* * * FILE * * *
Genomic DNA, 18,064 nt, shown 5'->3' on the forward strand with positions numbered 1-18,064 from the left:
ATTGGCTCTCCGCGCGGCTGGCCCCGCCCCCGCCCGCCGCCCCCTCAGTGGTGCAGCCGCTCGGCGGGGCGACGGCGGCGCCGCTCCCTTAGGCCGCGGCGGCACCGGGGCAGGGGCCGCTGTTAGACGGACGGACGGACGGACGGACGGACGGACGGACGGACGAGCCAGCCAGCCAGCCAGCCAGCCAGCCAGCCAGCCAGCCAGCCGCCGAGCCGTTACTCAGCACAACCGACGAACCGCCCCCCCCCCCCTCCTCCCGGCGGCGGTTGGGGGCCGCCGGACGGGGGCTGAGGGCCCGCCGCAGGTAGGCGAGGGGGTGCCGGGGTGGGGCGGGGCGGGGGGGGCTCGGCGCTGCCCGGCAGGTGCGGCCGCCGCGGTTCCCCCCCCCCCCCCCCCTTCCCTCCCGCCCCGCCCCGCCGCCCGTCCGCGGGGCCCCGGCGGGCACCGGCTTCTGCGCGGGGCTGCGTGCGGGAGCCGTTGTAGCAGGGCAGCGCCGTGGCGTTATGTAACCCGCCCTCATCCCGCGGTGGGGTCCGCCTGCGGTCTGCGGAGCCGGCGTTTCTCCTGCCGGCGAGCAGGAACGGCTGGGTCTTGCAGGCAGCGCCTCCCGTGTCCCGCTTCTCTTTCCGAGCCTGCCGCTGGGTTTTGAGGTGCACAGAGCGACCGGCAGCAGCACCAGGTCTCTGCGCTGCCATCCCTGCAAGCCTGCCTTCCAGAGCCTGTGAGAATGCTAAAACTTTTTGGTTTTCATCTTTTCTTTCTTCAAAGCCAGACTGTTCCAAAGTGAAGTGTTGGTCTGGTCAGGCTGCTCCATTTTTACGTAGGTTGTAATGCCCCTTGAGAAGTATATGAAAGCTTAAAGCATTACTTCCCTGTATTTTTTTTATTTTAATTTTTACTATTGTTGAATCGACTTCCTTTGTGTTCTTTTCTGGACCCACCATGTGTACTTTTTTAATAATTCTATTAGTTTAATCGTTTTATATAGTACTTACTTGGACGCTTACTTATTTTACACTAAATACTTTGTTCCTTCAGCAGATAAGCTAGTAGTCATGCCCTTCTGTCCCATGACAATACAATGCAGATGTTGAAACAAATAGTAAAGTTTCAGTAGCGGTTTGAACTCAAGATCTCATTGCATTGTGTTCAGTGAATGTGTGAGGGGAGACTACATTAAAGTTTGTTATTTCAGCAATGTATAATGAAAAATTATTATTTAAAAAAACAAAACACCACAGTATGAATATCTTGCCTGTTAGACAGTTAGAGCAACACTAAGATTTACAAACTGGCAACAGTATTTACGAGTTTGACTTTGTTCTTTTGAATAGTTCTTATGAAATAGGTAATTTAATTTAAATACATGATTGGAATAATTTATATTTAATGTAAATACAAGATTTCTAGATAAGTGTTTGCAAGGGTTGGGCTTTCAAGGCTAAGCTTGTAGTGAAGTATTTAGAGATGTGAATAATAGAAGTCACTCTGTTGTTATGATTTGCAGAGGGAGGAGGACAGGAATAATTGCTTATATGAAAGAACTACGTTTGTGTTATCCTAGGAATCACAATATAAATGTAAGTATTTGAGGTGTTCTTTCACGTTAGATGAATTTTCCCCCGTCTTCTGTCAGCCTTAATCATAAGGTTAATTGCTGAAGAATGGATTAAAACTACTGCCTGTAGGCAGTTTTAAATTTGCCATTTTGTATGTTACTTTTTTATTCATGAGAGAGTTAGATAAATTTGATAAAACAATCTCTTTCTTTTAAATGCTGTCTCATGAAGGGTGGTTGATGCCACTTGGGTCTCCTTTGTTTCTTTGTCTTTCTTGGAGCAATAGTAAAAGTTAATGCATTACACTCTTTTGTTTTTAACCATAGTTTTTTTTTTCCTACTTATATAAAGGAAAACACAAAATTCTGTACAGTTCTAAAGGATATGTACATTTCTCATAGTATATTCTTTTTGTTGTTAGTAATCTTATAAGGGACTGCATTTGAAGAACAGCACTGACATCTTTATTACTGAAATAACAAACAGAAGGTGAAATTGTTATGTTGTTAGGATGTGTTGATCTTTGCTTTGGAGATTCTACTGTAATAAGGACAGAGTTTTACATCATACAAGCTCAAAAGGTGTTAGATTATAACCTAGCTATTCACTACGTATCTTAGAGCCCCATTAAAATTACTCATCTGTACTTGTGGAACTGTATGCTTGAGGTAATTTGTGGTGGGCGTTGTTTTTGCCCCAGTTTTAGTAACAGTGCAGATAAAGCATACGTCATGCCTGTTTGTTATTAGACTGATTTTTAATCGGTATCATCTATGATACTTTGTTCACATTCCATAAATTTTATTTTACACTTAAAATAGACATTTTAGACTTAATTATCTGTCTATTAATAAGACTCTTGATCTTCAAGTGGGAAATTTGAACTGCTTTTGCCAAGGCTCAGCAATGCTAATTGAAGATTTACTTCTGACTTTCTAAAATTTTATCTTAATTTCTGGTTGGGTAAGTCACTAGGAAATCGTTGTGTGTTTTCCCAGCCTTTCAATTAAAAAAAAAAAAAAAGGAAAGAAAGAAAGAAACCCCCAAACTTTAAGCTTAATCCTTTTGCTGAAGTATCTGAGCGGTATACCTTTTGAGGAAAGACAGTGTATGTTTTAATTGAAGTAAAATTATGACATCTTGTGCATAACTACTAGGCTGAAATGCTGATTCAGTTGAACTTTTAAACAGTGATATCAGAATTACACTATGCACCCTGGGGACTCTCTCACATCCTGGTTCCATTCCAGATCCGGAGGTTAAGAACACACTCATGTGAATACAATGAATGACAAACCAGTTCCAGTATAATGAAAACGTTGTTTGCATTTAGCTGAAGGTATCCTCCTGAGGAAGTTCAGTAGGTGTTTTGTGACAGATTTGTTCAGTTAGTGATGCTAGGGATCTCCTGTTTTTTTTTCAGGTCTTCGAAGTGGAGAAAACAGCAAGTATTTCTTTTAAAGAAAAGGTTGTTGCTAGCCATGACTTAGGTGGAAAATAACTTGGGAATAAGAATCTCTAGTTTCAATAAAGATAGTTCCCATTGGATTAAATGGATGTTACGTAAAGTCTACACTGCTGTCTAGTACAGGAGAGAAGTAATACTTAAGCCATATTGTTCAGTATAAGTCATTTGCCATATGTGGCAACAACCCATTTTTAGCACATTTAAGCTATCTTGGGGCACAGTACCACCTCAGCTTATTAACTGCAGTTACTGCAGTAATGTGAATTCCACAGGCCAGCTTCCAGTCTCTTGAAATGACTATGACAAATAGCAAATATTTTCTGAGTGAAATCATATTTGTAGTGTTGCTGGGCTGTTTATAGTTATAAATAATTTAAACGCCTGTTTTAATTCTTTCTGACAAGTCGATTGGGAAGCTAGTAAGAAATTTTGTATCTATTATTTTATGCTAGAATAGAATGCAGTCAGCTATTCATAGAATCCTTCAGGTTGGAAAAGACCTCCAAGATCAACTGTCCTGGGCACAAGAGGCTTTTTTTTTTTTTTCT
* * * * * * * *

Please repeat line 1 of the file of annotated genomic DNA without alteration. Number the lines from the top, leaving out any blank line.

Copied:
Genomic DNA, 18,064 nt, shown 5'->3' on the forward strand with positions numbered 1-18,064 from the left: